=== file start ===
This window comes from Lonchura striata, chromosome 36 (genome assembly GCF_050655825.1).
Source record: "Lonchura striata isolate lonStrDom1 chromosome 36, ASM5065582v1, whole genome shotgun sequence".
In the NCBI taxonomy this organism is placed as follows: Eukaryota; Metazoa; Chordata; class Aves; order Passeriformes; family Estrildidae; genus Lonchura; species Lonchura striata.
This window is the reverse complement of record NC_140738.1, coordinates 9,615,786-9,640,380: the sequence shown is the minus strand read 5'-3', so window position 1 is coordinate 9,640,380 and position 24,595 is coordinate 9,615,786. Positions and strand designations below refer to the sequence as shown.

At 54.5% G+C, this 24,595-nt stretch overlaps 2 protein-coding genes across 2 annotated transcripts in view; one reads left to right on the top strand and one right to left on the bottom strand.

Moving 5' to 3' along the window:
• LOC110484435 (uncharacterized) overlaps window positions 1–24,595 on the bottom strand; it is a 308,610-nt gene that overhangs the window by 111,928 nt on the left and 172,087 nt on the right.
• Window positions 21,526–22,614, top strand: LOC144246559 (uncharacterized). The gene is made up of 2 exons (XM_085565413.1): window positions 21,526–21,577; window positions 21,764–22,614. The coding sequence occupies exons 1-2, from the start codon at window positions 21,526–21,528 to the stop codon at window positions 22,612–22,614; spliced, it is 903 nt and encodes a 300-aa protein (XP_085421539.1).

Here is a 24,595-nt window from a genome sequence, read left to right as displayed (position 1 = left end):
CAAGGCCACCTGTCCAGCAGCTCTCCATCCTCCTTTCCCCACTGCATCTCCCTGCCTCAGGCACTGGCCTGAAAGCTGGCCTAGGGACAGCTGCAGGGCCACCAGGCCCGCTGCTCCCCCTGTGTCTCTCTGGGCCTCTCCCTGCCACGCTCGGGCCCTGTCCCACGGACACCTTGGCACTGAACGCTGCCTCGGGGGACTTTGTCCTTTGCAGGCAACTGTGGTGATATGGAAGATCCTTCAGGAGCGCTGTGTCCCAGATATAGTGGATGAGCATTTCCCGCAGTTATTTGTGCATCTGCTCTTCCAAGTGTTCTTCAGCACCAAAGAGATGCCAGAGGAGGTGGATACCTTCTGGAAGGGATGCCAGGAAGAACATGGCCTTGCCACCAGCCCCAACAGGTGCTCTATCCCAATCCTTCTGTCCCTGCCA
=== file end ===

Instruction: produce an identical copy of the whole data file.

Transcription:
This window comes from Lonchura striata, chromosome 36 (genome assembly GCF_050655825.1).
Source record: "Lonchura striata isolate lonStrDom1 chromosome 36, ASM5065582v1, whole genome shotgun sequence".
In the NCBI taxonomy this organism is placed as follows: Eukaryota; Metazoa; Chordata; class Aves; order Passeriformes; family Estrildidae; genus Lonchura; species Lonchura striata.
This window is the reverse complement of record NC_140738.1, coordinates 9,615,786-9,640,380: the sequence shown is the minus strand read 5'-3', so window position 1 is coordinate 9,640,380 and position 24,595 is coordinate 9,615,786. Positions and strand designations below refer to the sequence as shown.

At 54.5% G+C, this 24,595-nt stretch overlaps 2 protein-coding genes across 2 annotated transcripts in view; one reads left to right on the top strand and one right to left on the bottom strand.

Moving 5' to 3' along the window:
• LOC110484435 (uncharacterized) overlaps window positions 1–24,595 on the bottom strand; it is a 308,610-nt gene that overhangs the window by 111,928 nt on the left and 172,087 nt on the right.
• Window positions 21,526–22,614, top strand: LOC144246559 (uncharacterized). The gene is made up of 2 exons (XM_085565413.1): window positions 21,526–21,577; window positions 21,764–22,614. The coding sequence occupies exons 1-2, from the start codon at window positions 21,526–21,528 to the stop codon at window positions 22,612–22,614; spliced, it is 903 nt and encodes a 300-aa protein (XP_085421539.1).

Here is a 24,595-nt window from a genome sequence, read left to right as displayed (position 1 = left end):
CAAGGCCACCTGTCCAGCAGCTCTCCATCCTCCTTTCCCCACTGCATCTCCCTGCCTCAGGCACTGGCCTGAAAGCTGGCCTAGGGACAGCTGCAGGGCCACCAGGCCCGCTGCTCCCCCTGTGTCTCTCTGGGCCTCTCCCTGCCACGCTCGGGCCCTGTCCCACGGACACCTTGGCACTGAACGCTGCCTCGGGGGACTTTGTCCTTTGCAGGCAACTGTGGTGATATGGAAGATCCTTCAGGAGCGCTGTGTCCCAGATATAGTGGATGAGCATTTCCCGCAGTTATTTGTGCATCTGCTCTTCCAAGTGTTCTTCAGCACCAAAGAGATGCCAGAGGAGGTGGATACCTTCTGGAAGGGATGCCAGGAAGAACATGGCCTTGCCACCAGCCCCAACAGGTGCTCTATCCCAATCCTTCTGTCCCTGCCA